SWITCH ON YOUR HAPPY SIDE-HD from mac makes music on Vimeo.

Music activities throughout the project have included:

  • Using computer based equipment to record music;
  • Composing instrumental music;
  • Song writing;
  • Setting up sound equipment for live performances;
  • Rehearsing;
  • Performing;
  • Vocal coaching; and
  • Drumming workshops.

Equipment/instruments that Switch regularly use are:

  • iPads;
  • Bass guitar;
  • Keyboards;
  • Drum machine;
  • Lead guitar;
  • Logic Software;
  • A range of drums;
  • General untuned percussion;
  • Microphones; and
  • Piano.

What are the key features of the teaching and learning approach?

From the beginning of the project, the music leader made it clear to the young people that he is not a teacher; he is a musician who intends to work creatively with the group in order to enable them to make music. There is no sense of hierarchy and all people involved are encouraged to see themselves as equal; the music leader set this tone at the outset. This approach has created a safe environment where all people involved have mutual respect for one another. The music leader and the young people are very much co-learners; the music leader is learning about the young people's interests and skills, and the young people are developing their musical skills and awareness both individually and as a collective.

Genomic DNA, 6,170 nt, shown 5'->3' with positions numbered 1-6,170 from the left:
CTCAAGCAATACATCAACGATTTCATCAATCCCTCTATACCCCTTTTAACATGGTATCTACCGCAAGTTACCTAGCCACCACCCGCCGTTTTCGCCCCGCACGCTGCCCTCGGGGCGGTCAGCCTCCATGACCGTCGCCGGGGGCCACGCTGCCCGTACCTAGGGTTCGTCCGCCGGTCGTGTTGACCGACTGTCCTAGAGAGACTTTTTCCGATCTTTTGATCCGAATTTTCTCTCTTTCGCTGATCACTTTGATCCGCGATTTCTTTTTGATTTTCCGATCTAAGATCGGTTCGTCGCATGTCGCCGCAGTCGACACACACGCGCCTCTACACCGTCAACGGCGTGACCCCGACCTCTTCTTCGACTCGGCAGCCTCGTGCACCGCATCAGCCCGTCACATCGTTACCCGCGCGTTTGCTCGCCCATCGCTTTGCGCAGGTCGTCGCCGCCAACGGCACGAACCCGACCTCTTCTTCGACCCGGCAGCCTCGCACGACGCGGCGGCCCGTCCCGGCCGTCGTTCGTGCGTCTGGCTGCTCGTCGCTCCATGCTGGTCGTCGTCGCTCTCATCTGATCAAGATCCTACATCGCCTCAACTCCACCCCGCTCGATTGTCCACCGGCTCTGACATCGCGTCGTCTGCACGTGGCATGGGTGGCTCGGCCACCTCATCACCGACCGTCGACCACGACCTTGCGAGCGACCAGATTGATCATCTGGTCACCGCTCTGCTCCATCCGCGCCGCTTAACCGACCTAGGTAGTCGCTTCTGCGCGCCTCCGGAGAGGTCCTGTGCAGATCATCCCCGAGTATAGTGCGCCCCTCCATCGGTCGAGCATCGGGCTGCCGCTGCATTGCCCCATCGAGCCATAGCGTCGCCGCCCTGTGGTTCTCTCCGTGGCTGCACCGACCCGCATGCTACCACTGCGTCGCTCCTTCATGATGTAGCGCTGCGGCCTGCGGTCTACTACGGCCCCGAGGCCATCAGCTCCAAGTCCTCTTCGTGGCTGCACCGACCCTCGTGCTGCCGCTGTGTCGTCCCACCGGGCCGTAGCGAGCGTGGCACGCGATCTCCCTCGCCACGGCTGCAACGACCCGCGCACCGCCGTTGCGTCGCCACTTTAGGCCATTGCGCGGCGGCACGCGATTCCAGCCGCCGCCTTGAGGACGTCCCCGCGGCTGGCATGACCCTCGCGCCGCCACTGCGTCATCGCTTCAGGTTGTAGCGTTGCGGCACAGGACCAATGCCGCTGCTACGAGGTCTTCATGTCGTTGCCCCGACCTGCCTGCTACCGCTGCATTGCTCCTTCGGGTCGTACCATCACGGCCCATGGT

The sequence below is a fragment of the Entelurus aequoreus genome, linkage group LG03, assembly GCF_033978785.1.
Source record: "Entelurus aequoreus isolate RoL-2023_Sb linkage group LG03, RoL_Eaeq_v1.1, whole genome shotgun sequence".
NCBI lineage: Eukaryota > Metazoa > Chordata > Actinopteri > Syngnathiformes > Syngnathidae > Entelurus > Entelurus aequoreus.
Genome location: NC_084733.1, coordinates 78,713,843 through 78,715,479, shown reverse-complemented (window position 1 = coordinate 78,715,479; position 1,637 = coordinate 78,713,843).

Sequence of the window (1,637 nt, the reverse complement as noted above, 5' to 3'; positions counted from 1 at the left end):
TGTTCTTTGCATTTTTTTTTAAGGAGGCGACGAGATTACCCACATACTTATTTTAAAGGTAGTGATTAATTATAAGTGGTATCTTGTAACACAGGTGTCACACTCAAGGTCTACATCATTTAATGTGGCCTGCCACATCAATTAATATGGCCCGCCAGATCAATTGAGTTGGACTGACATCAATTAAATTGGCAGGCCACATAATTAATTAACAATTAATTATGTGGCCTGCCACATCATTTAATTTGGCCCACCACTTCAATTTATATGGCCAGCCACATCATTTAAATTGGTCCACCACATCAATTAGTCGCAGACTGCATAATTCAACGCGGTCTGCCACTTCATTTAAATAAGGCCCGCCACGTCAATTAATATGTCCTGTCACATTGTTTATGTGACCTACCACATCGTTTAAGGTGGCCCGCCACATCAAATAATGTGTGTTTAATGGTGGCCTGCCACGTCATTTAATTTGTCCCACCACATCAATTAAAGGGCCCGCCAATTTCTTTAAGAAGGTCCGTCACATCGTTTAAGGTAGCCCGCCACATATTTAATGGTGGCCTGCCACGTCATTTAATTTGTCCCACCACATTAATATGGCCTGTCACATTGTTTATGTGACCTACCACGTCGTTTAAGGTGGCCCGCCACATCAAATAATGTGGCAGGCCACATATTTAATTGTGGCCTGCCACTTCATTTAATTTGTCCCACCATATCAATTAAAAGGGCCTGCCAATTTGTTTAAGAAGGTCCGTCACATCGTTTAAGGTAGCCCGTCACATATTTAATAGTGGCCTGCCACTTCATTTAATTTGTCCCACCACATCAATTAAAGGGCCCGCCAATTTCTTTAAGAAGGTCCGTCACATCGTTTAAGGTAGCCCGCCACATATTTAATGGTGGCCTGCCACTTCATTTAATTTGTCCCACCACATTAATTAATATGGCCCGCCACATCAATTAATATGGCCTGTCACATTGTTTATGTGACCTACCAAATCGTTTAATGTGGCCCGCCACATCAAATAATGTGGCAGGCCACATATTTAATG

The music leader encourages an exploration of musical ideas and facilitates the music making, both in conversational and practical approaches. The conscious adoption of an informal learning style allows the young people to approach music making creatively without any pressure from the music leader to meet externally imposed expectations. This approach is seen to create a conducive learning environment where the young people are able to flourish and grow.

How is the work being reviewed?

Please describe how success is measured in the work – for both students and leaders, and what processes of evaluation and future development are being applied.

An external evaluator has been employed to track progress and measure the impact of the mac makes music programme. The outcomes and success of the project are measured via a triangulation approach – data are collected from the music leaders, the young people and the young people's parents/carers.